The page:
Cuba Reemerges as Issue at White House and on Campaign Trail
Thursday, May 22, 2008
U.S. policy toward Cuba, set in stone for decades and long relegated to the far reaches of presidential campaign debate, is enjoying a brief appearance on center stage this week.
On Tuesday, Sen. John McCain (R-Ariz.) told a Miami rally that Sen. Barack Obama (D-Ill.) sends "the worst possible signal to dictators" by his stated willingness to meet with leaders such as the Castro brothers in Cuba. In a White House speech yesterday, President Bush declared a "Day of Solidarity with Cuba," hosted relatives of Cuban political prisoners and announced he will open a small window in strict U.S. sanctions, allowing cellphones to be sent to the island.
As Bush spoke at the White House, Obama prepared to travel to the epicenter of Cuban emigres in this country, Miami's Cuban American National Foundation, where he will address a sold-out lunch tomorrow. Although McCain and Sen. Hillary Rodham Clinton (D-N.Y.) support current U.S. policy, Obama has pledged to lift new restrictions on travel and sending cash to Cuba that Bush imposed in 2004.
Cuba has surfaced as an issue during an unsettled time for both its residents and their relatives in this country. Ra¿l Castro, who assumed power in Havana four months ago from his ailing brother, Fidel, has introduced small economic liberalizations in the closed communist system and has promised further reforms.
Cuban Americans, who have historically been reliable Republican voters -- supporting U.S. sanctions and opposing any contact with the Castros -- have begun to split along generational and political lines. Divisions have deepened between those who support current policy and those who believe the U.S. embargo and isolation of Cuba have failed to bring significant change.
The White House this year put a new gloss on the criticism of Fidel Castro and the expressions of support for the Cuban people that it traditionally issues on May 20, which is Cuba's independence day. Early this month, the administration declared a new "Solidarity Day" on May 21, establishing a Web site and an international petition drive calling for Cuban democracy.
In a speech in the East Room attended by Hispanic administration officials, Secretary of State Condoleezza Rice and several Republican lawmakers, Bush ridiculed what he called Ra¿l Castro's "so-called reforms." He noted that "Cubans are now allowed to purchase mobile phones and DVD players and computers" -- although availability is limited and they are far beyond the means of most Cubans -- and will be able to buy basic appliances in 2010.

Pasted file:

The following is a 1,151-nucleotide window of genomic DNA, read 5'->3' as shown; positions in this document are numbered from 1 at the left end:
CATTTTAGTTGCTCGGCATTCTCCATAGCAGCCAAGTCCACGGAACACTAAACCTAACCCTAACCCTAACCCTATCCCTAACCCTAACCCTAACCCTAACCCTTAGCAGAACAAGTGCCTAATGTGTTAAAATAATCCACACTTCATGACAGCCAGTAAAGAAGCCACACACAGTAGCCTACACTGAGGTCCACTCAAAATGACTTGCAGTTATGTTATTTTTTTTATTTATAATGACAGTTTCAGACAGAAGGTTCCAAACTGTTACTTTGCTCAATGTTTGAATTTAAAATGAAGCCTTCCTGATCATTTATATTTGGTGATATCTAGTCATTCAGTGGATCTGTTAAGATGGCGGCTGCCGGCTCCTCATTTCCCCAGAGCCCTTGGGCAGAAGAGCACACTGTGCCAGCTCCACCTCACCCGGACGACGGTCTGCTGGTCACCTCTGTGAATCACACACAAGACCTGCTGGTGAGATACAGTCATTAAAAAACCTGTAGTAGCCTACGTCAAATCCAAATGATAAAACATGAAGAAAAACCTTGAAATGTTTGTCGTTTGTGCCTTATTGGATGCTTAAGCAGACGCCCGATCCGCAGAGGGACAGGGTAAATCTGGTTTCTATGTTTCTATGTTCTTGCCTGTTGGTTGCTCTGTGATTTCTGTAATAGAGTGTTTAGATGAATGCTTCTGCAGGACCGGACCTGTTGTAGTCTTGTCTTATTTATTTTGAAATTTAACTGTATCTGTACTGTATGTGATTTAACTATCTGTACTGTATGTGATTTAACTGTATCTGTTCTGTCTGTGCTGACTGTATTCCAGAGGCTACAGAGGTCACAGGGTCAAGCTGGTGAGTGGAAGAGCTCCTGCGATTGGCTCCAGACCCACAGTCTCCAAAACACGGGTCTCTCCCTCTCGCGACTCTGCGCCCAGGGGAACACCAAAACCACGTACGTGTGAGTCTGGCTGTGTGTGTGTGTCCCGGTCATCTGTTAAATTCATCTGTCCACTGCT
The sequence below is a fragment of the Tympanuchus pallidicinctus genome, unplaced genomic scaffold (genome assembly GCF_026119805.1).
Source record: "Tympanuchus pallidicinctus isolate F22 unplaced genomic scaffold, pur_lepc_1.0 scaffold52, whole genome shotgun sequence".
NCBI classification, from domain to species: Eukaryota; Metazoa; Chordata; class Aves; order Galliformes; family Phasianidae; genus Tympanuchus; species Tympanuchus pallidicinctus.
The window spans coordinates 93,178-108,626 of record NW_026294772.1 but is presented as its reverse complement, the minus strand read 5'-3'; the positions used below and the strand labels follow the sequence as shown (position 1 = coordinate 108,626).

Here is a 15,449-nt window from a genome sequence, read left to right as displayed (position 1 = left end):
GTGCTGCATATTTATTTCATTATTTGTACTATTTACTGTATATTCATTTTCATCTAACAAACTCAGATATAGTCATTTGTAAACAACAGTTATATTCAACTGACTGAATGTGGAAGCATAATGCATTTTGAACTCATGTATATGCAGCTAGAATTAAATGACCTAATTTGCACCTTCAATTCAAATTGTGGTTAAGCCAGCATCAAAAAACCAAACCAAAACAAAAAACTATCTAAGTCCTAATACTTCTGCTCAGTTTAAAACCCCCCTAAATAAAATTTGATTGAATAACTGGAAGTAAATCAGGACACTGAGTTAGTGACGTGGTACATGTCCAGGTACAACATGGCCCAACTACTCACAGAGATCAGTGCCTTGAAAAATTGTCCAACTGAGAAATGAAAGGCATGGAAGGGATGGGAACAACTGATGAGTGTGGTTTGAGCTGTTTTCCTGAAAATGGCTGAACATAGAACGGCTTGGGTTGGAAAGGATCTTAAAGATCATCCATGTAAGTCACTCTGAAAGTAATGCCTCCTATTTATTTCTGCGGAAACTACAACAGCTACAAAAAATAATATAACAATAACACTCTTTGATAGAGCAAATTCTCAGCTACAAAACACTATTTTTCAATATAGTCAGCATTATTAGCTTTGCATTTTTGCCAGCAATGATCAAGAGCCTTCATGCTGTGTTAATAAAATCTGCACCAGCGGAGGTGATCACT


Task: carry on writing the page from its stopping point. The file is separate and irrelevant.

"Now that the Cuban people can be trusted with mobile phones," he said, "they should also be trusted to speak freely in public . . . now that the Cuban people will be allowed to have toasters in two years, they should stop needing to worry about whether they will have bread today."
The reforms, he said, are "a cruel joke perpetrated on a long-suffering people." He called on Castro to end restrictions on Internet access on the island, and said that the administration will take advantage of the lifted restrictions on cellphone ownership by changing current U.S. regulations to allow them to be sent to the island.
"If Ra¿l is serious about his so-called reforms," Bush said, "he will allow these phones to reach the Cuban people."
Francisco J. "Pepe" Hernandez, president of the Cuban American National Foundation, called Bush's announcement "absurd." He urged the president instead to lift restrictions that limit Cuban Americans to one visit to the island every three years and to no more than $1,200 they can send to relatives annually.
Although cellular phones are on the lengthy U.S. list of items not allowed to be sent to Cuba, Hernandez said his organization and many others regularly ship them there. "With all due respect" to Bush, he said, "you can't eat cellphones."
The new "Solidarity" Web site, http:/